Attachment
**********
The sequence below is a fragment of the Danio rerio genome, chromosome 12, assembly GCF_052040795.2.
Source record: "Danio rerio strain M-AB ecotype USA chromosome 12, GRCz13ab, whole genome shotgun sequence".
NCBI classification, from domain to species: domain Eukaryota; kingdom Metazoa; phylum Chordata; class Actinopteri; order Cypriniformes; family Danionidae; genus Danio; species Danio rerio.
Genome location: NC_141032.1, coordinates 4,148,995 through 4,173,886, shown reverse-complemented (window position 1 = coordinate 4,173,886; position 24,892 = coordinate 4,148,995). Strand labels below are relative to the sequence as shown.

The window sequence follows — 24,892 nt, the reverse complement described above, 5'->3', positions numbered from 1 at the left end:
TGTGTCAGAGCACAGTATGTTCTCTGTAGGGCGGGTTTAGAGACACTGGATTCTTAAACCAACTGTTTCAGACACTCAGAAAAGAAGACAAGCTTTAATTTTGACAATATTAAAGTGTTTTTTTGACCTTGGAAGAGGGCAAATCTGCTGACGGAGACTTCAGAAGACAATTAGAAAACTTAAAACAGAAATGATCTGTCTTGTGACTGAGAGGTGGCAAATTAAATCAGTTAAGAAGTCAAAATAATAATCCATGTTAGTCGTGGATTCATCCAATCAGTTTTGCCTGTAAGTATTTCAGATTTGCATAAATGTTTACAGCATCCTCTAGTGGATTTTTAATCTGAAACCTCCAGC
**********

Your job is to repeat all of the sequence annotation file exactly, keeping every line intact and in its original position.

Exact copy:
The sequence below is a fragment of the Danio rerio genome, chromosome 12, assembly GCF_052040795.2.
Source record: "Danio rerio strain M-AB ecotype USA chromosome 12, GRCz13ab, whole genome shotgun sequence".
NCBI classification, from domain to species: domain Eukaryota; kingdom Metazoa; phylum Chordata; class Actinopteri; order Cypriniformes; family Danionidae; genus Danio; species Danio rerio.
Genome location: NC_141032.1, coordinates 4,148,995 through 4,173,886, shown reverse-complemented (window position 1 = coordinate 4,173,886; position 24,892 = coordinate 4,148,995). Strand labels below are relative to the sequence as shown.

The window sequence follows — 24,892 nt, the reverse complement described above, 5'->3', positions numbered from 1 at the left end:
TGTGTCAGAGCACAGTATGTTCTCTGTAGGGCGGGTTTAGAGACACTGGATTCTTAAACCAACTGTTTCAGACACTCAGAAAAGAAGACAAGCTTTAATTTTGACAATATTAAAGTGTTTTTTTGACCTTGGAAGAGGGCAAATCTGCTGACGGAGACTTCAGAAGACAATTAGAAAACTTAAAACAGAAATGATCTGTCTTGTGACTGAGAGGTGGCAAATTAAATCAGTTAAGAAGTCAAAATAATAATCCATGTTAGTCGTGGATTCATCCAATCAGTTTTGCCTGTAAGTATTTCAGATTTGCATAAATGTTTACAGCATCCTCTAGTGGATTTTTAATCTGAAACCTCCAGC